Although we don't believe in timing the market or panicking over market movements, we do like to keep an eye on big changes -- just in case they're material to our investing thesis.

What: Shares of electronics retailer Best Buy (NYSE:BBY) have dropped by as much as 17% on Thursday after the company released strong holiday sales data  that was immediately undercut by some rather dire sales projections for the first half of this year.

So what: Best Buy's domestic comparable-store sales grew by 2.6% after accounting for installment-billing benefits, and its enterprise segment's comparable sales grew by 1.8% after excluding this benefit. The company's online sales continue to be strong, as they were up 13.4% over the year-ago period, with "more than half of [Best Buy's] sales growth shopped from [its] stores," according to CEO Hubert Joly. Only Best Buy's international segment saw weakness, as comparable sales dropped 3.6% overseas.

However, Joly also warned of "external pressures" such as deflationary pricing, weak post-holiday demand for consumer electronics, lower interest in extended warranties. Combating these issues will "put year-over-year pressure on [Best Buy's] non-GAAP operating income rate" that could already be happening during the quarter now in progress. The bottom line is that Best Buy's enterprise comparable sales will be flat to down by low single digits, and non-GAAP operating margins will shrink by roughly 0.3% to 0.5% year-over-year.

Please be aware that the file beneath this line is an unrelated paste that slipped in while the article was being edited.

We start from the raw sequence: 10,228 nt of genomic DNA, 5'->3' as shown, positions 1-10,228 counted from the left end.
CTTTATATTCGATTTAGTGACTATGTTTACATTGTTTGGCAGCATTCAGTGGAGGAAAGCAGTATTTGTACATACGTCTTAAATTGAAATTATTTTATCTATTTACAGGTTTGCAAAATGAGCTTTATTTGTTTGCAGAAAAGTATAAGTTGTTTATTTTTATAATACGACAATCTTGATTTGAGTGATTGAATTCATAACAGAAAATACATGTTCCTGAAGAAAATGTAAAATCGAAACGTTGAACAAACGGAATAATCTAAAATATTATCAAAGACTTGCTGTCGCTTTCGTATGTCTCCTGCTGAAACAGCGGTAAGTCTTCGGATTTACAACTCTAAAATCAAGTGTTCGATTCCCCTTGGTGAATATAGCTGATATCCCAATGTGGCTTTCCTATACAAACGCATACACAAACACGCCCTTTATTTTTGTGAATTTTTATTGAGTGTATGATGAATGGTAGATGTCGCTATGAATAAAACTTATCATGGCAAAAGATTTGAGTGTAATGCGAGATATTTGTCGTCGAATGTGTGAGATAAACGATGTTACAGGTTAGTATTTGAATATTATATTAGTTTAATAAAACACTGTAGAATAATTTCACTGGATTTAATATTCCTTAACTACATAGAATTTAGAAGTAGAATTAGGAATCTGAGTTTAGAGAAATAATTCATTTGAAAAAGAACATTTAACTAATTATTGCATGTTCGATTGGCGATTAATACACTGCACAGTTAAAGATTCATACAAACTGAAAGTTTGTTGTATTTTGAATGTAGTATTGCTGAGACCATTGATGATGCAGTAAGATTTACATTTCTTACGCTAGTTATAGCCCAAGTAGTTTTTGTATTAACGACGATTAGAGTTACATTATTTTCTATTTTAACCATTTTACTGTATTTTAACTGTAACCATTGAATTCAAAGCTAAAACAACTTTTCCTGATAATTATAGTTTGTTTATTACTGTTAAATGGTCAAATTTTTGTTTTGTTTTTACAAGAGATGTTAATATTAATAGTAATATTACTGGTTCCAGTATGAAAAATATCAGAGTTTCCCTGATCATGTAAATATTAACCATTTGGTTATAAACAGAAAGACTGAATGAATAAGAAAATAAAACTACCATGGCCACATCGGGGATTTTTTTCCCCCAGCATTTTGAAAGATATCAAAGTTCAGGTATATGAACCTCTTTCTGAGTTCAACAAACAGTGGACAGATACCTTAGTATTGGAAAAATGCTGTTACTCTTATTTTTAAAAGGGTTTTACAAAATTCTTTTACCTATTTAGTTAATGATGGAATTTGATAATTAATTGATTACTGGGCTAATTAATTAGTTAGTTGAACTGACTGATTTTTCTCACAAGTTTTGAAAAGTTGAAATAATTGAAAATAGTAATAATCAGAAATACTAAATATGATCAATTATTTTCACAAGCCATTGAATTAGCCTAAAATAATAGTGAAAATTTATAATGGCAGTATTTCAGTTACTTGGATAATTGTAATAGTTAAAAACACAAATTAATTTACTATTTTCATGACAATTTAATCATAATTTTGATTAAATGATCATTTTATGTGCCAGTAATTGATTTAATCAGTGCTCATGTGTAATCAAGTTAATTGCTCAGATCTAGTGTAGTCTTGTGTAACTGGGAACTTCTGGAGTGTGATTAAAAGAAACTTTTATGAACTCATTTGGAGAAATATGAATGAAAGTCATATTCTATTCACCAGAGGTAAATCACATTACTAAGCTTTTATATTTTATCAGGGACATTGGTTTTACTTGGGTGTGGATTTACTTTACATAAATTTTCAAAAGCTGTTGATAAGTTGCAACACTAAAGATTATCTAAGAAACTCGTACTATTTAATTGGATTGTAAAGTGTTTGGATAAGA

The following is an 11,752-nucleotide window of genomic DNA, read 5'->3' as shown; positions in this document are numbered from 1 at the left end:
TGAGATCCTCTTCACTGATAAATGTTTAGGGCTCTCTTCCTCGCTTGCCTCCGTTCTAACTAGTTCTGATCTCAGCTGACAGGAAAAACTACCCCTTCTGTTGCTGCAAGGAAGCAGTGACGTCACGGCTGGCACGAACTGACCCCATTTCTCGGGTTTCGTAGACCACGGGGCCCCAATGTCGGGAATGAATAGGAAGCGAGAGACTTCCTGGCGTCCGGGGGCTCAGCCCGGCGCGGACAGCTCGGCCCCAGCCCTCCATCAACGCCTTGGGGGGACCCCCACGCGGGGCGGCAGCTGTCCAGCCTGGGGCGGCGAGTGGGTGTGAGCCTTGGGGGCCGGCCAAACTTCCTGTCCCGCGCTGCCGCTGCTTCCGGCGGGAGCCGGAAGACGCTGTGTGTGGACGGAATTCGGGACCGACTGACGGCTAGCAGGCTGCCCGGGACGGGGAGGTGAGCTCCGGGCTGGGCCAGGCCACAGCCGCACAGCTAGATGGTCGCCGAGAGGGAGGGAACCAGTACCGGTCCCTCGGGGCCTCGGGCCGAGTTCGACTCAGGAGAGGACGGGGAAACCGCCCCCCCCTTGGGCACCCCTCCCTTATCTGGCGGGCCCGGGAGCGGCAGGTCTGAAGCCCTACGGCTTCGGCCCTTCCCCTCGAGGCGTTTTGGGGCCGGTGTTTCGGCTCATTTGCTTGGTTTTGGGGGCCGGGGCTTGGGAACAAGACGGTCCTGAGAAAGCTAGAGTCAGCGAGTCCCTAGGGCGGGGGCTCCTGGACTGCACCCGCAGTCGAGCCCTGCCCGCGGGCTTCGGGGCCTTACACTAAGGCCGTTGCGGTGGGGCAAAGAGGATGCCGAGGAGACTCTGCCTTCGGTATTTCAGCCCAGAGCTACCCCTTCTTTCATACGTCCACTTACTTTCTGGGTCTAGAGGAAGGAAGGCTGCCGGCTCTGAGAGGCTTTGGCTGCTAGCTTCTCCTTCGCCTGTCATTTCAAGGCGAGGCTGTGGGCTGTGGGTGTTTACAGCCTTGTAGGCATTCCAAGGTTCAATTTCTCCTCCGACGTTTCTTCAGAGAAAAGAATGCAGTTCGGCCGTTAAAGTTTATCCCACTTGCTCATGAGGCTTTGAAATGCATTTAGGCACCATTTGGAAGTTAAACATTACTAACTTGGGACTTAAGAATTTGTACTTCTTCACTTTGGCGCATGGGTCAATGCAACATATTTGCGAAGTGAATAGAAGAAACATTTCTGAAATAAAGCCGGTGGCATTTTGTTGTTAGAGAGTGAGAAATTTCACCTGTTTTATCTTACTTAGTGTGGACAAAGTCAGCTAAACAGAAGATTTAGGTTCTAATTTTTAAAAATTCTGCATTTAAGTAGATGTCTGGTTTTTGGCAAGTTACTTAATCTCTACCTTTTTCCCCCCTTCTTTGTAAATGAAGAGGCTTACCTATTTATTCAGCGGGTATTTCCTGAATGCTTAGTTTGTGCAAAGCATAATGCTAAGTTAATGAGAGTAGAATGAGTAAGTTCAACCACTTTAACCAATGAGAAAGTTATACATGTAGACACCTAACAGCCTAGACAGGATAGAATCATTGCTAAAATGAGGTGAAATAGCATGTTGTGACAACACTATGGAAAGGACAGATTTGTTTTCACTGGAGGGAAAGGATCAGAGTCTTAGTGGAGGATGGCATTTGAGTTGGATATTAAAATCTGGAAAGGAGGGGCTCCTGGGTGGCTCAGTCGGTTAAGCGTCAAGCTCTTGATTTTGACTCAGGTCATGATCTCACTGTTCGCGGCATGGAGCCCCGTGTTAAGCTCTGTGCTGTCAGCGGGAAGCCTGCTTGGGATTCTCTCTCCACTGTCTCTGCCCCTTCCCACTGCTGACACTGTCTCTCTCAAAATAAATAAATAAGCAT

Now what: It's hard to feel too bad for Best Buy shareholders, who still have a 40% gain over the past year even after today's plunge. Best Buy's stock remains quite cheap, and its dividend is relatively strong for a major specialty retailer. The warnings of weakness to come anticipate only a small slowdown, not a complete collapse, and Best Buy's problems seem to be tied more to a consumer hangover than to any company-specific problems. Given that this pullback is based upon short-term projected results and not long term business performance, today might serve as a good entry point for investors looking to take long term positions in the retailer.